We now know more about the man who burst into the office of the Capitol Gazette newspaper in Annapolis, Maryland, Thursday with a shotgun, killing five people and seriously injuring several others. I won’t print his name, as is my custom with such people, but it appears not to be terrorism nor politically-motivated. It's personal: he’s held a grudge against the paper since 2012, when it ran an article about his conviction for criminal harassment. He sued the paper for defamation and lost in 2015. Ironically, the writer of the article that allegedly sparked his vendetta no longer even works there, and it’s unclear whether any of his victims had anything to do with the story that angered him or even knew about it.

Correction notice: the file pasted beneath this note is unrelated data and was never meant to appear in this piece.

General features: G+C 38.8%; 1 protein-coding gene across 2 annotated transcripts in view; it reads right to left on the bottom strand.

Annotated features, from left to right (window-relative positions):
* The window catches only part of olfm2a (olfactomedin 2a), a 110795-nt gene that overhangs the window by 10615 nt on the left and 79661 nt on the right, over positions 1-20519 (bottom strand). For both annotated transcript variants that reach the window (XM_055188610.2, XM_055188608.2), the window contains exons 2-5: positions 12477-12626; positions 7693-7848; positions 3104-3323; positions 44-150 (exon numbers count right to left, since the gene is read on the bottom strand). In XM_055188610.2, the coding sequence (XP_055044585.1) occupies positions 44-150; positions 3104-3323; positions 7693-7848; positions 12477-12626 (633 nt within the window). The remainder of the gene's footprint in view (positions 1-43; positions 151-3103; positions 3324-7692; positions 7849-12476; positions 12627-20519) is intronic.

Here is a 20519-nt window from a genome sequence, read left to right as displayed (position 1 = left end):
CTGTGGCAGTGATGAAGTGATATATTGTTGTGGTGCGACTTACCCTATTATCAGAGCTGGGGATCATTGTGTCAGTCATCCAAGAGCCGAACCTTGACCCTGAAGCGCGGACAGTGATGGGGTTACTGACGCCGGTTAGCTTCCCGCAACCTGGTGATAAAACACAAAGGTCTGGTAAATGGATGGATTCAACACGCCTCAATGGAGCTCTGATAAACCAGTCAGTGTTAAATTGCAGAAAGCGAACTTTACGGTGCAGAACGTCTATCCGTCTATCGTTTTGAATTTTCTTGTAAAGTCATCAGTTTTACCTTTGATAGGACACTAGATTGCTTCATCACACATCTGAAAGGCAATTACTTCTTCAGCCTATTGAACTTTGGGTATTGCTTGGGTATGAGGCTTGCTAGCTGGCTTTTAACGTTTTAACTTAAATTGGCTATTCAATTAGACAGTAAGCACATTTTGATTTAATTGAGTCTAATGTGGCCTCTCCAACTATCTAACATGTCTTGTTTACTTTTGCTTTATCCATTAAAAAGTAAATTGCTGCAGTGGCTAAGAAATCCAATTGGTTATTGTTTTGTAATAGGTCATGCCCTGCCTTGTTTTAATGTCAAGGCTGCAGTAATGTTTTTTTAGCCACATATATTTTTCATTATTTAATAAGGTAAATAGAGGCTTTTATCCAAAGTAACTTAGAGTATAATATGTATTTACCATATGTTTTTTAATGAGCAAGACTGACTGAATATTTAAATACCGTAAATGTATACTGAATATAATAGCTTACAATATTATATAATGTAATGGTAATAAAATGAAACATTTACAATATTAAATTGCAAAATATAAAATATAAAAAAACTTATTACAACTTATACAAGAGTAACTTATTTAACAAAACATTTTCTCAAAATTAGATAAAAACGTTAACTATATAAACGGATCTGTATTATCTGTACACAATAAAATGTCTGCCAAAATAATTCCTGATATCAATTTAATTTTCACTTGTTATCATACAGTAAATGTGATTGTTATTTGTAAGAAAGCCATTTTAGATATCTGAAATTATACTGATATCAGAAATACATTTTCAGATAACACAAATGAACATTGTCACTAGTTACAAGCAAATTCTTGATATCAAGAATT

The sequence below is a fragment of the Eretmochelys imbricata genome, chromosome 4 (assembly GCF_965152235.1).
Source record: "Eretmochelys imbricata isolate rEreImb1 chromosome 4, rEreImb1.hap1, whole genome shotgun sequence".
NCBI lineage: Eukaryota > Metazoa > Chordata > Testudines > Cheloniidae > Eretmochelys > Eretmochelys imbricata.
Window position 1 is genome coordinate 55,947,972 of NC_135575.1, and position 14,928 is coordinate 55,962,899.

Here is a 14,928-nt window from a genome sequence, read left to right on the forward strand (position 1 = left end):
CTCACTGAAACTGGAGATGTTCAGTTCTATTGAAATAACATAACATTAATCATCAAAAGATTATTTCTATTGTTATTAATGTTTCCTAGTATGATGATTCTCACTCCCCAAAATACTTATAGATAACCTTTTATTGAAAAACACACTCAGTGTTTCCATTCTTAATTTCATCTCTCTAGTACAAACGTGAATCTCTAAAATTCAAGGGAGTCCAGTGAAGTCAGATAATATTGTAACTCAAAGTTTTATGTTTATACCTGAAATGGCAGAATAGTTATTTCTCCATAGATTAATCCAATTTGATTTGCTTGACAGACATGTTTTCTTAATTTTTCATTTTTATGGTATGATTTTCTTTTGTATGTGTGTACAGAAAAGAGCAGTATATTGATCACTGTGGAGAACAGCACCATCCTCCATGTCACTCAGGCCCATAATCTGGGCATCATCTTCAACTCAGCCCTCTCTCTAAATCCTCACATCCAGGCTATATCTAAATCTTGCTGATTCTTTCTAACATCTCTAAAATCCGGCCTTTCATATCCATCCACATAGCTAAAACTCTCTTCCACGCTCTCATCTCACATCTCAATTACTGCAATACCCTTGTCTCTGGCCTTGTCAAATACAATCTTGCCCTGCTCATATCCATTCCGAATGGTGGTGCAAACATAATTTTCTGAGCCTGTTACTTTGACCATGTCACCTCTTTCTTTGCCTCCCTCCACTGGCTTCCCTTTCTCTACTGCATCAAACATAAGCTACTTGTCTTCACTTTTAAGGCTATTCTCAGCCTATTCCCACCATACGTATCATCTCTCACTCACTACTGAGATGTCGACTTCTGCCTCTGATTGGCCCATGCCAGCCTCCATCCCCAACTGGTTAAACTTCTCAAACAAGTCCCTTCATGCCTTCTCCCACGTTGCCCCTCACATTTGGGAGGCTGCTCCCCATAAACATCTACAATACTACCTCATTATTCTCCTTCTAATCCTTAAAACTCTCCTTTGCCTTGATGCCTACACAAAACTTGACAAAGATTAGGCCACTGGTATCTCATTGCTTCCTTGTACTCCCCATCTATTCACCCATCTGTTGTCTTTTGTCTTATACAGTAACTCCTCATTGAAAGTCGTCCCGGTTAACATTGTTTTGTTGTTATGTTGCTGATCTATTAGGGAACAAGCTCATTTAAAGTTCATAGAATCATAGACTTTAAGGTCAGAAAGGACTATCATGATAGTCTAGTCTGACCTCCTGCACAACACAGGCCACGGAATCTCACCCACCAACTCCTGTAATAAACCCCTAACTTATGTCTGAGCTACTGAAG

Meanwhile, a big salute to the staff of the Gazette, who despite being traumatized and losing staffers to death and injury, vowed that the next day’s edition would come out, and they worked at home and got it out. In a time when journalism has been driven into low regard among the public by some of its more visible practitioners’ bias, egomania and lax regard for fact-checking, the Gazette staff just reminded the world what real journalistic professionalism and courage under fire look like.